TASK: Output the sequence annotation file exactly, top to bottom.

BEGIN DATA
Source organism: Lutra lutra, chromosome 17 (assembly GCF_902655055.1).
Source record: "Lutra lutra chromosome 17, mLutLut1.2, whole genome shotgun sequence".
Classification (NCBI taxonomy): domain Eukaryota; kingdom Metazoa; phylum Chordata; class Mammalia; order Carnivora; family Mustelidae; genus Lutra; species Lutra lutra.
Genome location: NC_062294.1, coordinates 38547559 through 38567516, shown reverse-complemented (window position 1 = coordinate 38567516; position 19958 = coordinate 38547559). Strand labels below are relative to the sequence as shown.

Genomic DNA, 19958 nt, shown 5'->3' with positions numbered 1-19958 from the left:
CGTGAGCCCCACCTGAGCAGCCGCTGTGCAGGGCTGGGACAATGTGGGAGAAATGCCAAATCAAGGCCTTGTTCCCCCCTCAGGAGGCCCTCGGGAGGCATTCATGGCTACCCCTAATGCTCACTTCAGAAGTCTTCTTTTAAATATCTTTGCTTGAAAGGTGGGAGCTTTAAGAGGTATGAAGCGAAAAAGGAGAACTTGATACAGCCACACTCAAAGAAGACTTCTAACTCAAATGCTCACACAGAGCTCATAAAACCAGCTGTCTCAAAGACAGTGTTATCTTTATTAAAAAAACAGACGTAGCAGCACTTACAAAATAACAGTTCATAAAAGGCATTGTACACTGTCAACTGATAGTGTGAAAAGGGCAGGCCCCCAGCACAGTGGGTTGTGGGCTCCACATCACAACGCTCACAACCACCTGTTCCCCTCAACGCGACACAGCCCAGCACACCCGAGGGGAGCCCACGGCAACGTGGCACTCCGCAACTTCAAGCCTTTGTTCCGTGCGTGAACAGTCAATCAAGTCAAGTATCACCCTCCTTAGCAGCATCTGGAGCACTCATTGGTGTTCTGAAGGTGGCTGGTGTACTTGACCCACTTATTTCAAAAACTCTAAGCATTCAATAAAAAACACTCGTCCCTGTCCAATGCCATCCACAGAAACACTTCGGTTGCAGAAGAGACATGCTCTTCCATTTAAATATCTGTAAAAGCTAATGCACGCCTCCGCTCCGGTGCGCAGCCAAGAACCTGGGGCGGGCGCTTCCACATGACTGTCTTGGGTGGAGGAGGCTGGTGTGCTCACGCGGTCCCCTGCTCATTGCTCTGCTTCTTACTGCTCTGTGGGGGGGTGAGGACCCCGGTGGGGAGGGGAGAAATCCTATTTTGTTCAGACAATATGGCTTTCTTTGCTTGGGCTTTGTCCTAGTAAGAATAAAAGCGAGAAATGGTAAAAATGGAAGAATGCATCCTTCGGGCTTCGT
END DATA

Source organism: Lutra lutra, chromosome 17 (assembly GCF_902655055.1).
Source record: "Lutra lutra chromosome 17, mLutLut1.2, whole genome shotgun sequence".
Classification (NCBI taxonomy): domain Eukaryota; kingdom Metazoa; phylum Chordata; class Mammalia; order Carnivora; family Mustelidae; genus Lutra; species Lutra lutra.
Genome location: NC_062294.1, coordinates 38547559 through 38567516, shown reverse-complemented (window position 1 = coordinate 38567516; position 19958 = coordinate 38547559). Strand labels below are relative to the sequence as shown.

Genomic DNA, 19958 nt, shown 5'->3' with positions numbered 1-19958 from the left:
CGTGAGCCCCACCTGAGCAGCCGCTGTGCAGGGCTGGGACAATGTGGGAGAAATGCCAAATCAAGGCCTTGTTCCCCCCTCAGGAGGCCCTCGGGAGGCATTCATGGCTACCCCTAATGCTCACTTCAGAAGTCTTCTTTTAAATATCTTTGCTTGAAAGGTGGGAGCTTTAAGAGGTATGAAGCGAAAAAGGAGAACTTGATACAGCCACACTCAAAGAAGACTTCTAACTCAAATGCTCACACAGAGCTCATAAAACCAGCTGTCTCAAAGACAGTGTTATCTTTATTAAAAAAACAGACGTAGCAGCACTTACAAAATAACAGTTCATAAAAGGCATTGTACACTGTCAACTGATAGTGTGAAAAGGGCAGGCCCCCAGCACAGTGGGTTGTGGGCTCCACATCACAACGCTCACAACCACCTGTTCCCCTCAACGCGACACAGCCCAGCACACCCGAGGGGAGCCCACGGCAACGTGGCACTCCGCAACTTCAAGCCTTTGTTCCGTGCGTGAACAGTCAATCAAGTCAAGTATCACCCTCCTTAGCAGCATCTGGAGCACTCATTGGTGTTCTGAAGGTGGCTGGTGTACTTGACCCACTTATTTCAAAAACTCTAAGCATTCAATAAAAAACACTCGTCCCTGTCCAATGCCATCCACAGAAACACTTCGGTTGCAGAAGAGACATGCTCTTCCATTTAAATATCTGTAAAAGCTAATGCACGCCTCCGCTCCGGTGCGCAGCCAAGAACCTGGGGCGGGCGCTTCCACATGACTGTCTTGGGTGGAGGAGGCTGGTGTGCTCACGCGGTCCCCTGCTCATTGCTCTGCTTCTTACTGCTCTGTGGGGGGGTGAGGACCCCGGTGGGGAGGGGAGAAATCCTATTTTGTTCAGACAATATGGCTTTCTTTGCTTGGGCTTTGTCCTAGTAAGAATAAAAGCGAGAAATGGTAAAAATGGAAGAATGCATCCTTCGGGCTTCGT